[Wallop! Antti Autti fires up a good un in Laax. Photo: Luca Crivelli]
Ahead of the imminent release of season two of Antti Autti’s powderphilic web series, Statements, we hit up the Finnish contest-kid-turned-backcountry-specialist for a good old chinwag…
In the earlier days of your career, you were a pretty damn successful contest rider. Are you naturally competitive? Did you enjoy the contest environment?
For sure I have competitiveness in me. I grew up doing lot of different sports and through that I learned how to deal with pressure, so being in competitions was never a problem for me. I fully enjoyed being in the contest gates before my run and it gave me this feeling of not being scared of doing stuff. Like that extra energy you need when you want to do something cool with your snowboard. But what really sparked the fire for competitions early on was just to go see how everybody else was riding in Finland. In Rovaniemi, where I’m from, the snowboarding scene was super small and going to competitions was really the way to get better. Since I started doing well early on I got picked up by the national team and from there on it was a very natural way to move forward with this side of snowboarding.
When did it start to lose its shine for you?
I remember it very clearly. I was in X Games 2009. Prior to that I hadn’t been doing so well in competitions that season, even though I was feeling good about my riding. I felt like there was something missing – like there was no emotion in what I was doing. But X Games always gave me that extra motivation to do well and in that superpipe contest I got third, right after [Shaun] White and [Kevin] Pearce. I pretty much rode the best I’ve ever ridden in X Games and after the award ceremony I was happy, but it did not feel like I had done something special. You know, that really big YEAH was totally missing – that feeling you get from learning a trick, riding a line or doing well in competitions was just not there anymore for me. I still enjoyed snowboarding so much, but I knew that I was not going to be doing competitions for the right reasons anymore if I kept doing ’em. Of course, this was super difficult because it was an Olympic qualifier year. So I pretty much just rode that season by doing competitions for everybody else except me – even at the start of the 09-10 season I still was doing it because moving away from something that I had done for so long so well was very scary, and all my sponsors were expecting me to try to qualify for the Olympics. However, in December 2009 I ended up having a quite severe injury in Colorado and during my recovery I had time to think about stuff. In the end the final call came down to early February 2010 when I was in Japan riding pow and Finnish national team coach called asking if I would want to ride in the Olympics. I said no and decided that it was time to move on and focus fully on freeriding.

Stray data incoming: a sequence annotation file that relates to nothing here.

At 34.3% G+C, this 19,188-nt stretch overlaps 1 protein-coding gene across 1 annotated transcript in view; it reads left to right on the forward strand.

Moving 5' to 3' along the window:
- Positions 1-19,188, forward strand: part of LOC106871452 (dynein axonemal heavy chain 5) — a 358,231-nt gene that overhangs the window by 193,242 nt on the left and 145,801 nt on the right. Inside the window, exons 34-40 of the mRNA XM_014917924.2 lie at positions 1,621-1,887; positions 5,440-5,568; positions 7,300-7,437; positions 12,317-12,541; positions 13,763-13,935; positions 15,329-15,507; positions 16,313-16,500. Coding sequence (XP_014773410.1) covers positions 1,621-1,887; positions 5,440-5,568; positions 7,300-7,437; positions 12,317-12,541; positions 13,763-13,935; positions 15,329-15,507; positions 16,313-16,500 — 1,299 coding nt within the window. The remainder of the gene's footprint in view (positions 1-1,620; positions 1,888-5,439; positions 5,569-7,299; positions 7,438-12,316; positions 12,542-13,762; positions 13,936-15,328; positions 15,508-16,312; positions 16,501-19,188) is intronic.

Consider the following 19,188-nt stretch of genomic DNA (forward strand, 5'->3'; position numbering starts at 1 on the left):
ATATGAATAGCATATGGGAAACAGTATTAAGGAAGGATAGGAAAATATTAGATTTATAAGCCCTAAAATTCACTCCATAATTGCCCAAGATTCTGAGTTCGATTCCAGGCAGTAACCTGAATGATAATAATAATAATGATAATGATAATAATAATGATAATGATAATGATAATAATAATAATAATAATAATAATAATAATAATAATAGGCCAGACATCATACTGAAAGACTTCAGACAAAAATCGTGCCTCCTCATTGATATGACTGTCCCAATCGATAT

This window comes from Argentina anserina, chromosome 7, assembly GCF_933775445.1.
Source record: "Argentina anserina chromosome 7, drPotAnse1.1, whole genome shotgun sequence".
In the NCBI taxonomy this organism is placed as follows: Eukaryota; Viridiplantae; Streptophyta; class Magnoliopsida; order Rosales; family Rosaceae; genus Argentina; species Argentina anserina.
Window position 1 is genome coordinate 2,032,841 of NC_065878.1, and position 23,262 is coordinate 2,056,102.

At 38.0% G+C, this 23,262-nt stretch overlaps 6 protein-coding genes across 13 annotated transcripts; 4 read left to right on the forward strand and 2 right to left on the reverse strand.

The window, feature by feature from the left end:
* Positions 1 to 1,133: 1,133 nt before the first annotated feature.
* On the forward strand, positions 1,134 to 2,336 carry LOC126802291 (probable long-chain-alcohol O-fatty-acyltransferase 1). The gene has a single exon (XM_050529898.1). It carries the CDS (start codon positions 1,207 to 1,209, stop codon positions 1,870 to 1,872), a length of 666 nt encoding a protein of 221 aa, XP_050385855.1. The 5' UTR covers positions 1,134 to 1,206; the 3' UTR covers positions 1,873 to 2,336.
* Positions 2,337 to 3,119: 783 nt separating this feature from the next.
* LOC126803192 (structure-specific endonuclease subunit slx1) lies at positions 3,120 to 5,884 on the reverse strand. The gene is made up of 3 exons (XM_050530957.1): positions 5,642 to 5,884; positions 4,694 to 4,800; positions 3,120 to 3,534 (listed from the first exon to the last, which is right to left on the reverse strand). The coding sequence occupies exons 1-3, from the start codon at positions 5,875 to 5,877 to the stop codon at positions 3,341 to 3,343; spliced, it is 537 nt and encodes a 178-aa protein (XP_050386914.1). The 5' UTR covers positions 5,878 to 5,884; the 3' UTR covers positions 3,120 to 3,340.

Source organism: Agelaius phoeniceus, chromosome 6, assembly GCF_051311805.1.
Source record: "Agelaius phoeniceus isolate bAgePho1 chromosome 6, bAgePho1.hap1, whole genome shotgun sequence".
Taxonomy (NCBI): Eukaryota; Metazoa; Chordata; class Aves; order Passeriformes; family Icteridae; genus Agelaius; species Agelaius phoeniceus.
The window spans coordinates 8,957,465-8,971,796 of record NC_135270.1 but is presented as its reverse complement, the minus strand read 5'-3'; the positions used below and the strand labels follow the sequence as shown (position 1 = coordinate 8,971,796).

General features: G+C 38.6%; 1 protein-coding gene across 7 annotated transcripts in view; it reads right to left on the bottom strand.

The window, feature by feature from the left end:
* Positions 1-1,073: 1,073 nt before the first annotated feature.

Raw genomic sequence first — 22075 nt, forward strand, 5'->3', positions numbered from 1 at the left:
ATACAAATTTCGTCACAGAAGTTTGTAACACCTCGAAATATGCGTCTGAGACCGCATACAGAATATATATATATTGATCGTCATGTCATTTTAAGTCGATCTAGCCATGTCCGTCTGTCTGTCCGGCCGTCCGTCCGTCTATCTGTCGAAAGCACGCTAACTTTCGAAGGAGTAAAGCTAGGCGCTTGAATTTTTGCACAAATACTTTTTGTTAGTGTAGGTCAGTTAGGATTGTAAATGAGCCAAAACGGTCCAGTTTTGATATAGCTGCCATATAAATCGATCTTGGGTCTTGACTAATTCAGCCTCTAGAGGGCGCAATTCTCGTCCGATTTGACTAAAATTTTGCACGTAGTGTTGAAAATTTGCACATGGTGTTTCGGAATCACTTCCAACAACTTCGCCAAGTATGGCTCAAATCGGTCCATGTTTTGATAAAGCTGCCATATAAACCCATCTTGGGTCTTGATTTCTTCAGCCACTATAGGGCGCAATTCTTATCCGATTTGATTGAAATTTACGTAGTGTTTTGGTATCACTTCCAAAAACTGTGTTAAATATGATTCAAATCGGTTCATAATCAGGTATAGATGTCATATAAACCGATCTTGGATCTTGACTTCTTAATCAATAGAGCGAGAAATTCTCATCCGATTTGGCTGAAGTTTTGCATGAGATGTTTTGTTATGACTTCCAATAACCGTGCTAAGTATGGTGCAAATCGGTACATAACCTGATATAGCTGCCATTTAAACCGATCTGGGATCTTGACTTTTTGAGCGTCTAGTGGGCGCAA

“I still enjoyed snowboarding so much, but I knew that I was not going to be doing competitions for the right reasons anymore if I kept doing ’em.”